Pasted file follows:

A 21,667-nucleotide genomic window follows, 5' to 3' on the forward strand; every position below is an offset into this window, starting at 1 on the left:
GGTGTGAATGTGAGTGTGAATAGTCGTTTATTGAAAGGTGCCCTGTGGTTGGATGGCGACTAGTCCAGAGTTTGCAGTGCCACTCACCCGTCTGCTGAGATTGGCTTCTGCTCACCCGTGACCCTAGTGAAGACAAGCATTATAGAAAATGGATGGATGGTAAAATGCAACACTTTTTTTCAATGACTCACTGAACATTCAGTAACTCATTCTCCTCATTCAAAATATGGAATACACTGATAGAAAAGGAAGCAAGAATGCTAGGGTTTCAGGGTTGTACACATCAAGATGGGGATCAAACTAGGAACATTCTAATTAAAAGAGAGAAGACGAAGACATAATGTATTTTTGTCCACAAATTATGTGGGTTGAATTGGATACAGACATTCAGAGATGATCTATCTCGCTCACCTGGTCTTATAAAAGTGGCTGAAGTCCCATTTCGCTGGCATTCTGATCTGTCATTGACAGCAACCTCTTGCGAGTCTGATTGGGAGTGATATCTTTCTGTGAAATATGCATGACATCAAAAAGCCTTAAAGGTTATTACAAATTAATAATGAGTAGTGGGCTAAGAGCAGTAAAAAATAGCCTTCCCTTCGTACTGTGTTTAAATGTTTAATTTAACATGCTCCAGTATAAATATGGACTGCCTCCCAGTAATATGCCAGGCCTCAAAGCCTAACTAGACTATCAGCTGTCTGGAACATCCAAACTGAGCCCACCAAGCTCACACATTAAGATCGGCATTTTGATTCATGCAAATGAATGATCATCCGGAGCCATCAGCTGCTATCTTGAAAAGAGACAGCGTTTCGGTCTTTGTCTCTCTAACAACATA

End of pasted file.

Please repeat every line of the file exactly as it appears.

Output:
A 21,667-nucleotide genomic window follows, 5' to 3' on the forward strand; every position below is an offset into this window, starting at 1 on the left:
GGTGTGAATGTGAGTGTGAATAGTCGTTTATTGAAAGGTGCCCTGTGGTTGGATGGCGACTAGTCCAGAGTTTGCAGTGCCACTCACCCGTCTGCTGAGATTGGCTTCTGCTCACCCGTGACCCTAGTGAAGACAAGCATTATAGAAAATGGATGGATGGTAAAATGCAACACTTTTTTTCAATGACTCACTGAACATTCAGTAACTCATTCTCCTCATTCAAAATATGGAATACACTGATAGAAAAGGAAGCAAGAATGCTAGGGTTTCAGGGTTGTACACATCAAGATGGGGATCAAACTAGGAACATTCTAATTAAAAGAGAGAAGACGAAGACATAATGTATTTTTGTCCACAAATTATGTGGGTTGAATTGGATACAGACATTCAGAGATGATCTATCTCGCTCACCTGGTCTTATAAAAGTGGCTGAAGTCCCATTTCGCTGGCATTCTGATCTGTCATTGACAGCAACCTCTTGCGAGTCTGATTGGGAGTGATATCTTTCTGTGAAATATGCATGACATCAAAAAGCCTTAAAGGTTATTACAAATTAATAATGAGTAGTGGGCTAAGAGCAGTAAAAAATAGCCTTCCCTTCGTACTGTGTTTAAATGTTTAATTTAACATGCTCCAGTATAAATATGGACTGCCTCCCAGTAATATGCCAGGCCTCAAAGCCTAACTAGACTATCAGCTGTCTGGAACATCCAAACTGAGCCCACCAAGCTCACACATTAAGATCGGCATTTTGATTCATGCAAATGAATGATCATCCGGAGCCATCAGCTGCTATCTTGAAAAGAGACAGCGTTTCGGTCTTTGTCTCTCTAACAACATA